Constitutional Affairs minister Harriet Harman has given up parts of her role which involve overseeing election laws and House of Lords reform.
Harman: Married to Jack Dromey
Ms Harman is married to Jack Dromey, Labour's treasurer, who said on Wednesday he was "kept in the dark" over recent loans made to the party.
These loans were at the heart of "cash for peerages" claims - which have been rejected by Downing Street.
Ms Harman is said to have asked for the move to avoid any conflict of interest.
Her role overseeing House of Lords reform looked at whether peers should be nominated or elected in the future.
A spokesman for the Department for Constitutional Affairs said: "Ms Harman was the one who asked to be relieved of the responsibility for electoral administration."
It is understood Ms Harman raised the matter with her boss, the Lord Chancellor Lord Falconer, and it was agreed she should concentrate on other areas of her brief including the courts and legal aid.
Prime Minister Tony Blair told his monthly press conference that No 10 had had nothing to do with Ms Harman's decision.
Mr Blair said he wanted the honours system to be reformed, the rules on loans to political parties changed and stressed the party had broken no rules.
In addition the government would bring forward plans shortly for the last stage of House of Lords reform, he said.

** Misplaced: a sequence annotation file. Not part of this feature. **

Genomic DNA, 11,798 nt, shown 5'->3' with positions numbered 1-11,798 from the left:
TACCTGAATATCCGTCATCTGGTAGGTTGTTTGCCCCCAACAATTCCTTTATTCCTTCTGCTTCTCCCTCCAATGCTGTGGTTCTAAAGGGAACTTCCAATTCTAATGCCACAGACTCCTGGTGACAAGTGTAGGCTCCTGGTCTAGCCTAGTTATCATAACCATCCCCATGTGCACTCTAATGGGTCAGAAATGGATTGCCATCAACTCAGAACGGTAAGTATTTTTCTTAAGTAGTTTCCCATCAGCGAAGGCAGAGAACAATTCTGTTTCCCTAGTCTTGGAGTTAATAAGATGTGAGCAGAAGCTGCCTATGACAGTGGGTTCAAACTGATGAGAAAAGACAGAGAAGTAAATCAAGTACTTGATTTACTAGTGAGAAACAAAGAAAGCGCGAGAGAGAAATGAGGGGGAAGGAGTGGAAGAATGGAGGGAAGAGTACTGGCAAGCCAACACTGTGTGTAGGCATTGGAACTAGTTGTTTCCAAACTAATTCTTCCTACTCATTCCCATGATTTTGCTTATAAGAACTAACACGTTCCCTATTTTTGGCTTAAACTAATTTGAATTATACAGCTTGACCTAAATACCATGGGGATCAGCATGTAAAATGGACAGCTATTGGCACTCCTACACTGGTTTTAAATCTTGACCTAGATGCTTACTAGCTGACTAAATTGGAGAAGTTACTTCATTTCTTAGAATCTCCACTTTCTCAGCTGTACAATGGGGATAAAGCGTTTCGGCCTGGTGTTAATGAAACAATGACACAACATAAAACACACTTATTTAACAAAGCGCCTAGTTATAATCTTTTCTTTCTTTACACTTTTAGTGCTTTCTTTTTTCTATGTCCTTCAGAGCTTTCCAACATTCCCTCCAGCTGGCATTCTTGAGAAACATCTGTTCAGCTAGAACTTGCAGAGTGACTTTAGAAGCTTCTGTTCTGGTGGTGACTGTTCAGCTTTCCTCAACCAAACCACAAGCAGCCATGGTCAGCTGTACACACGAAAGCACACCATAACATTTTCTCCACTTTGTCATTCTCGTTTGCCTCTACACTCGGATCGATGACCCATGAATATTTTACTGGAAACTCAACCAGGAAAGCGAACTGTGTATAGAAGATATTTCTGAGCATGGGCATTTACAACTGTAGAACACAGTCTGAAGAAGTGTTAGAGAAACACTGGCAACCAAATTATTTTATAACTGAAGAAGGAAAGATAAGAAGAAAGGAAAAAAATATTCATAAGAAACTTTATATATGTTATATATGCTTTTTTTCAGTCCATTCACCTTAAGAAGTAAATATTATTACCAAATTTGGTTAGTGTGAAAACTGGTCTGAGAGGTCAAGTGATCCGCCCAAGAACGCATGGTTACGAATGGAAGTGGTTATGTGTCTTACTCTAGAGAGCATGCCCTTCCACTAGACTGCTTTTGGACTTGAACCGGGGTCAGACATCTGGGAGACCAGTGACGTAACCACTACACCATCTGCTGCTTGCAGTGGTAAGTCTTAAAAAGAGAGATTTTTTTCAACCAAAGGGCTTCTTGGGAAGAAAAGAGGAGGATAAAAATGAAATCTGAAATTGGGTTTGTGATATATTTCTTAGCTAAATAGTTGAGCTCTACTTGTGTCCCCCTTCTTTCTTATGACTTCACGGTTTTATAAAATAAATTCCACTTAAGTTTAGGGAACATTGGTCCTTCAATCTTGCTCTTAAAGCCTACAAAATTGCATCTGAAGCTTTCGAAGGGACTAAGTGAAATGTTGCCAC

Earlier Home Secretary Charles Clarke denied any rift over funding between Downing Street and Labour Party officials following the revelations about secret loans.
Mr Clarke said it was reasonable for an internal inquiry to take place, but denied "cash for peerages" claims.
Those claims followed the revelation that three people who had given the loans - on commercial terms - had subsequently been nominated for peerages.
The public administration committee has announced it is to summon the three Labour Party donors to appear before the committee. They are also to ask Blair adviser and fundraiser Lord Levy to appear before them.
The rules on party funding mean that anyone donating money over £5,000 has to be named - but loans of any amount do not have to be declared.
Mr Dromey said he did not know the party had secretly borrowed millions of pounds last year and has launched an internal Labour inquiry which will report next week.
He said on Wednesday No 10 must have known before him about the loans, adding: "It's wrong that Downing Street thinks it can run the Labour Party: we are an elected party, a democratic party."
'Farce to funny business'
Colleagues of Mr Dromey have categorically denied to BBC News that he is seeking to damage the prime minister by going public with his concerns over party funding.
"People around the prime minister spend too much time talking to themselves. They think there is some sort of high political game going on here. There isn't," a source told BBC News.
Conservative constitutional affairs spokesman Oliver Heald: "I welcome the news that the minister is to no longer continue with her responsibilities for electoral matters.
"Obviously this is a sensible decision and avoids any conflict of interest."
Liberal Democrat constitutional affairs spokesman Simon Hughes: "Jack Dromey's revelation about Labour's finances shows the loans story is moving from farce to funny business or worse.
"Even New Labour's left hand doesn't know what its left hand is doing. Significant loans must be declared because they potentially give the lender much more influence over a party than ordinary donations."
Earlier Labour MP Kelvin Hopkins, a commons public administration committee member, echoed Mr Dromey's call for an Electoral Commission investigation.